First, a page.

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Friday, October 3, 2008

Think About the Massive Ripple Effects

“Every time you tinker with this delicate system even small changes can create big ripples. This is the impossible situation they are in. The risks are that the government's $700 billion purchase of assets disturbs markets even more.” -Dino Kos, former head of the New York Fed's open-market operations

Paulson-Bernanke Steps Created `Big Ripples,' Leading to Rescue: “The $700 billion rescue that the U.S. House considers today reflects the unintended consequences of decisions made by Treasury Secretary Henry Paulson and Federal Reserve Chairman Ben S. Bernanke since March.

Beginning with the orchestrated purchase of Bear Stearns Cos. by JPMorgan Chase & Co., each step was a bold effort to forestall a collapse of the financial system. The economy grew in the first two quarters of this year, and financial distress eased for a while after the Bear Stearns rescue. Still, each decision to bail out or not created more instability, leading to further runs on securities firms, banks and insurers.

Paulson and Bernanke insist that the program to buy troubled mortgages and other securities is needed to revive lending and restore stability to markets. What they haven't discussed is the risk that they inadvertently make matters worse. By creating a government pool of distressed real-estate and bad debt, they could depress the housing market further. Risk may become even more concentrated through a wave of bank mergers that, if unsuccessful, would stick taxpayers with an even higher bill.”

WOULD? Don’t even worry about that. It WILL stick taxpayers with an even higher bill.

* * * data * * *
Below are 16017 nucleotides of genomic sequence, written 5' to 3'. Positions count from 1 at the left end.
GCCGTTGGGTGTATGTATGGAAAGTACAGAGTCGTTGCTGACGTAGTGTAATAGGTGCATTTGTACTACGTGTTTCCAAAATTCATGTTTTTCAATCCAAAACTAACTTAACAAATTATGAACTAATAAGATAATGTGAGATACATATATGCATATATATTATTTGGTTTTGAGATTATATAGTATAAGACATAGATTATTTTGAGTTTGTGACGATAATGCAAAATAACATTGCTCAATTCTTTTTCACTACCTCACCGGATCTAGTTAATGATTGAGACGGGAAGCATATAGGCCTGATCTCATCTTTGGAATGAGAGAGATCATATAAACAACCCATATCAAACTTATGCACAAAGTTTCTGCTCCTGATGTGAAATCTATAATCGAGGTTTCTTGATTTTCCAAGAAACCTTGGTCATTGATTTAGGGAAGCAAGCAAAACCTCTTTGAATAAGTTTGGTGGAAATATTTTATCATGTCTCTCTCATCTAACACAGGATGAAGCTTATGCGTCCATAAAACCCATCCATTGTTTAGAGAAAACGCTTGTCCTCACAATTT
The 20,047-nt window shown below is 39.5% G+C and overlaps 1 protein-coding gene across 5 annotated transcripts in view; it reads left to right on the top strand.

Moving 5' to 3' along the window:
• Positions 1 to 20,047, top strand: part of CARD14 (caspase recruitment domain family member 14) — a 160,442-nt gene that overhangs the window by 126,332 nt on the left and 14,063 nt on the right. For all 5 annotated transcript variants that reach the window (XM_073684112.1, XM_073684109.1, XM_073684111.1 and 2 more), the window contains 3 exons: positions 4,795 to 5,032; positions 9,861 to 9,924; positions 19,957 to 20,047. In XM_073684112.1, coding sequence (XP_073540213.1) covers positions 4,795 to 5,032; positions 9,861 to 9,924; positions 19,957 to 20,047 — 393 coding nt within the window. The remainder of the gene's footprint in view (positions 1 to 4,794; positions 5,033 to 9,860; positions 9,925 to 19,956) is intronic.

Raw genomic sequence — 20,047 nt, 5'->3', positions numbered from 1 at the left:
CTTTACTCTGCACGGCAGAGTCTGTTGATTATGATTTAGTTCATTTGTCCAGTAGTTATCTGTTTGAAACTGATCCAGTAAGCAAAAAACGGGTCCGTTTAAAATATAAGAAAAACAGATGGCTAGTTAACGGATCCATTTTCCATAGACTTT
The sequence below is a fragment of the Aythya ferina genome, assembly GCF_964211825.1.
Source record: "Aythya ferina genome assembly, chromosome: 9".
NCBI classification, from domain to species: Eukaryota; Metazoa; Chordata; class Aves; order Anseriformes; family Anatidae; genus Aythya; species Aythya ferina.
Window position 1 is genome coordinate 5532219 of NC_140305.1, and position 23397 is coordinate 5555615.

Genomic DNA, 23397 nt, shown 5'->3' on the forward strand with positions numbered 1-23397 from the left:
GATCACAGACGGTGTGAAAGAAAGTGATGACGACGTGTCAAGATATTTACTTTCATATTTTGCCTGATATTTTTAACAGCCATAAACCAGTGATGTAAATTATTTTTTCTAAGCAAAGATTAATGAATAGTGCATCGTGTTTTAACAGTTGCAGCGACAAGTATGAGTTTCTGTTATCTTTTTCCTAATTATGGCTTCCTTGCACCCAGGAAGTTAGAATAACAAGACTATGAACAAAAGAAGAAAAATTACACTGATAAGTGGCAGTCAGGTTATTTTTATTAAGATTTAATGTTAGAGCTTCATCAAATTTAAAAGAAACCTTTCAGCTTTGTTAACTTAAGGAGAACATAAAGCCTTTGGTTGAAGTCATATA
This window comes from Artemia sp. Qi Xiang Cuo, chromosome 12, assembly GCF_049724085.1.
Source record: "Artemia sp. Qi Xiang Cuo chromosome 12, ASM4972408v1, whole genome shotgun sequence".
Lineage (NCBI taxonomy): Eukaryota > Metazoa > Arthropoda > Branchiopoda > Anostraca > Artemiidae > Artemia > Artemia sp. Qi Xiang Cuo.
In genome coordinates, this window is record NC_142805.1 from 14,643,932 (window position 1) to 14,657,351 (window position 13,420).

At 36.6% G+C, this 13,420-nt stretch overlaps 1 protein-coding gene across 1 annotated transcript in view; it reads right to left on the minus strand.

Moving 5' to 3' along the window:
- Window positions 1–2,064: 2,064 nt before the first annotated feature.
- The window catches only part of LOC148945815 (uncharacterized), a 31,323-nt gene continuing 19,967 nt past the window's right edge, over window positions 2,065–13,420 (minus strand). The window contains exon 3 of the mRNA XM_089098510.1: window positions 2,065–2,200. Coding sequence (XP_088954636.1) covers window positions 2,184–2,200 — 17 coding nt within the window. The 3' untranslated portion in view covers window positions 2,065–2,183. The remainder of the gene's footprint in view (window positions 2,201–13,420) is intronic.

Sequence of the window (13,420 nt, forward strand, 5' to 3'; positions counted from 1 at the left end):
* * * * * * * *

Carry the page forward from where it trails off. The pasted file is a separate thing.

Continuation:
Fannie Mae and Freddie Mac are the ultimate example of the concentration of risk. Mind you, everybody KNEW exactly what the consequences would be back in 1999: Clinton, Fannie Mae: They Knew, Did it Anyways.

Best case scenario: This bailout bill passes and inspires a bounce that can be shorted.


navid said...

That is the best scenario. I still have financial shorts i need to exit, BAC and C are levitating and I'd rather just leave these positions break even.

What areas are ripe for the next phase of this downturn?

The commodities are crushed, and I don't short oil since I'm long term bullish (may buy on dips).

Anonymous said...

Just a noob here, but I have a question: With the government now encouraging mergers with the big financials (Bear-Stearns for example) how does this further concentration of wealth upward affect the economy of the masses? Also, with the government holding the toxic securities, the defaulting subprime mortgages, if the "bailout"/rescue package passes, doesn't this put the federal government in the position of also having to evict these people when they are foreclosed upon? Or do the banks still do that?

Anonymous said...

What levels would you be looking to reopen/increase short positions on the S&P ben?

Still 1155 and 1180?

42 said...

"Best case scenario: This bailout bill passes and inspires a bounce that can be shorted."

OK, now what?

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